Kushner’s statement does not deny outright either that the meeting did address the campaign or that any documents had been offered to the Trump camp, which the email chainappears to confirm. All it does is insulate Kushner from those facts. [W]hatever the truth turns out to be on those fronts, what Kushner’s statement does not do is contest any of the known facts about that meeting — known facts that are deeply problematic for Trump Jr. and even for Trump himself. The meeting, at a minimum, shows that Trump Jr. was eager to collude with the Russian government, which, he had been told, was trying to get his father elected president.  Kushner’s statement denies any collusion on his own part, and claims no awareness of any other collusion . . . .
 President Trump himself reportedly signed off on that initial false statement
, which means the president actively participated in an effort to mislead the country about his own campaign’s eagerness to collude with Russia to help him win. Kushner’s statement offers nothing to challenge these underlying facts. It just separates him from them.

Tuesday Morning Male Beauty - Pt 1


Monday, July 24, 2017

Monday Morning Male Beauty - Pt 2


Don't Cry for Sean Spicer


Last week Sean Spicer resigned as the press secretary for Der Trumpenführer.  Some have congratulated him for finally saying he would no longer prostitute himself for Trump.  Others have, in my view, rightly condemned him for every taking the position in the first place and put himself in the position of having to repeated Trump's lies and untruths on virtually a daily basis.  To me, Spicer embodies the larger problem with countless Republicans today: they are amoral - if not outright immoral - and will do anything to further themselves and/or hang onto power.   Each of us has to make decisions daily as to whether we put morality first or perceived self-advantage.  Perhaps I can't let go of my Catholic upbringing where somethings were simply wrong and immoral, but when in doubt I side on the side of morality.  Would that more Republicans, especially those in Congress did so.  A piece in Politico lays out what Spicer deserves no sympathy.  Read the piece and apply it to Trump supporting Republicans in general.  Here are highlights:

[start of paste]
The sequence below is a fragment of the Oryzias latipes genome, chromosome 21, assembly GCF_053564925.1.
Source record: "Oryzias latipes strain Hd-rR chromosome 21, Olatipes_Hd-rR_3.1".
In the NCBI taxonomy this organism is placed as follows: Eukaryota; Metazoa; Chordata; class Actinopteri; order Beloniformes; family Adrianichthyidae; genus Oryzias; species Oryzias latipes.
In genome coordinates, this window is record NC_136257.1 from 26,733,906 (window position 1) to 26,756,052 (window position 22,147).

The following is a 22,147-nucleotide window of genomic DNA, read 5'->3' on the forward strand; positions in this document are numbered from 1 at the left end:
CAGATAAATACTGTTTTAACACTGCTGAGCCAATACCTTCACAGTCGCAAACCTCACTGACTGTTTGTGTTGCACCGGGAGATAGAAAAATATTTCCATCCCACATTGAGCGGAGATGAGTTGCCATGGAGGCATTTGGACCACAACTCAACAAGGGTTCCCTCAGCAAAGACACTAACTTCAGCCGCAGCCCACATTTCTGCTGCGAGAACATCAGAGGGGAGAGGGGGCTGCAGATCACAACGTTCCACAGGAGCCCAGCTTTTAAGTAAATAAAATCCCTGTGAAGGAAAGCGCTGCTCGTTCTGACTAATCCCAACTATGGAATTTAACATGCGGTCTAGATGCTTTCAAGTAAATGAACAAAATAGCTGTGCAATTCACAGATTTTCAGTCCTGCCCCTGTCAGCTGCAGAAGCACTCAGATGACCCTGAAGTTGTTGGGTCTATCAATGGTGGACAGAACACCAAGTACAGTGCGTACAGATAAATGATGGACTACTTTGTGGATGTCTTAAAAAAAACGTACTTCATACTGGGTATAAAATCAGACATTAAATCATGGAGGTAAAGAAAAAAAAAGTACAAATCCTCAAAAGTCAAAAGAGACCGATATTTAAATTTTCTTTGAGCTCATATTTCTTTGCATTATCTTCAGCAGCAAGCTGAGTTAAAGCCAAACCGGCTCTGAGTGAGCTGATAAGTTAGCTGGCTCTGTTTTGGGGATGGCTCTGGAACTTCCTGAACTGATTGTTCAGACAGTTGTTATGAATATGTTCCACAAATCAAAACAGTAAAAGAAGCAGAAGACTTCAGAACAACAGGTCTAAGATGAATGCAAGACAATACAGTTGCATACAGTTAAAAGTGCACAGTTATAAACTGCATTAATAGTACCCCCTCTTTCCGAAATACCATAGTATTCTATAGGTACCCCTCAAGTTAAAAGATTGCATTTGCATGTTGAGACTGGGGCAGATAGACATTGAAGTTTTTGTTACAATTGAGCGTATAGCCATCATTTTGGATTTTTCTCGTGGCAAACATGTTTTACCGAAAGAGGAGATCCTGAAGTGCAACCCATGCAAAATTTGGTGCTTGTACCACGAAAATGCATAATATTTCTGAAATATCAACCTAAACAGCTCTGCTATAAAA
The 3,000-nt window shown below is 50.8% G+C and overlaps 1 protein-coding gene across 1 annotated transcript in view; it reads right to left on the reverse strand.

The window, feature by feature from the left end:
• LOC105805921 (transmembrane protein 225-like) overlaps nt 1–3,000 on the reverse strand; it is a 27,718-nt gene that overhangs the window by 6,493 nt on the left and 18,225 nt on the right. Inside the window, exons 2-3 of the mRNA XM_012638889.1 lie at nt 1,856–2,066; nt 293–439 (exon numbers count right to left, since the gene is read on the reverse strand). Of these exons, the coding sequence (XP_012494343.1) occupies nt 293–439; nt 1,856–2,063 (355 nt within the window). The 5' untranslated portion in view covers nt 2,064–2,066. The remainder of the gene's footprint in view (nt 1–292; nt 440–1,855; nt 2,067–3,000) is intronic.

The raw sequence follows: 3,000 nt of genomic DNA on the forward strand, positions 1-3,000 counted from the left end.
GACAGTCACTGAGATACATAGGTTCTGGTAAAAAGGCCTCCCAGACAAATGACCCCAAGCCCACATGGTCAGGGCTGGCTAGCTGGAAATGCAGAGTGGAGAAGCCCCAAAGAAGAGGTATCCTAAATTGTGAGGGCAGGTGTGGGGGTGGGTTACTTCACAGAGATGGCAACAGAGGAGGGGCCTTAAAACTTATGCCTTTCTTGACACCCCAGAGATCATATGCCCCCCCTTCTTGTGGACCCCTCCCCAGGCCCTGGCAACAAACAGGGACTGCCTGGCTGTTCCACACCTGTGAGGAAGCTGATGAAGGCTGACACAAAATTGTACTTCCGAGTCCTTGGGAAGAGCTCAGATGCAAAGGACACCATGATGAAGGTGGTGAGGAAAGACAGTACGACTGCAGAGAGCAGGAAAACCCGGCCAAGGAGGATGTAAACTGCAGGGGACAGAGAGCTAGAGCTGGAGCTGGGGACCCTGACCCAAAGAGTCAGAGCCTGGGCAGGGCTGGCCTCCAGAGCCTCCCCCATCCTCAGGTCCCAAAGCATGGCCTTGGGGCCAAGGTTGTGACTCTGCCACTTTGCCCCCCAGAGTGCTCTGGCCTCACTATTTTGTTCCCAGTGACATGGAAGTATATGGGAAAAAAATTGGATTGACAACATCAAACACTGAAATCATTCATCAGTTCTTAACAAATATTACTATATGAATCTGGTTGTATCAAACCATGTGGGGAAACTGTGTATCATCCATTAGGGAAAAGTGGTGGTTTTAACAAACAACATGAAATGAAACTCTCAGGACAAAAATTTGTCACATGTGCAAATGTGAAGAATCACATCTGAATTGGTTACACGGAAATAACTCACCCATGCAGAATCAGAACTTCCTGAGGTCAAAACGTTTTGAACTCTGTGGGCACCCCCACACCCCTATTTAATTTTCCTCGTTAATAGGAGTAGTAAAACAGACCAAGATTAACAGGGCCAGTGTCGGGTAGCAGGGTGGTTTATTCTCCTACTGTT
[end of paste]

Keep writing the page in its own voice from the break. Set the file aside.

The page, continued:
The White House attracts all manner of toadies, suckups and flatterers seeking the president's favor, but never did any staffer demean, degrade and humble himself to the chief executive the way outgoing press secretary Sean Spicer did. Abandoning the arts of both persuasion and elision that have served previous prevaricating press secretaries so well, Spicer flung barb-tongued lies in the service of President Donald Trump.
Starting with Trump’s inauguration weekend, which Spicer declared “was the largest audience to ever witness an inauguration, period,” through last week, when he lied that Donald Trump Jr.’s Russian meeting was about “adoptions,” Spicer never failed to fib when a fib would serve the president. Had Spicer’s White House Briefing Room comments been sworn testimony, he would face so many years in prison for perjury that a dozen Trump pardons couldn’t secure his freedom. Had his nose grown with every Pinocchio he uttered, it would have reached the moon.
What thanks did Spicer earn for his months of debasement in service to Trump? The early and steady drumbeat from the Oval Office that the president was “disappointed” in his performance, as CNN’s Jim Acosta reported in early February, and never-ending whispers that he would soon be sacked, which finally came true today. He gave Trump the red blood of his undying loyalty. Trump gave him the pink slip.
Reviewing Spicer’s tenure as press secretary, we find no Trump transgression so foul that Spicer would not grovel before it.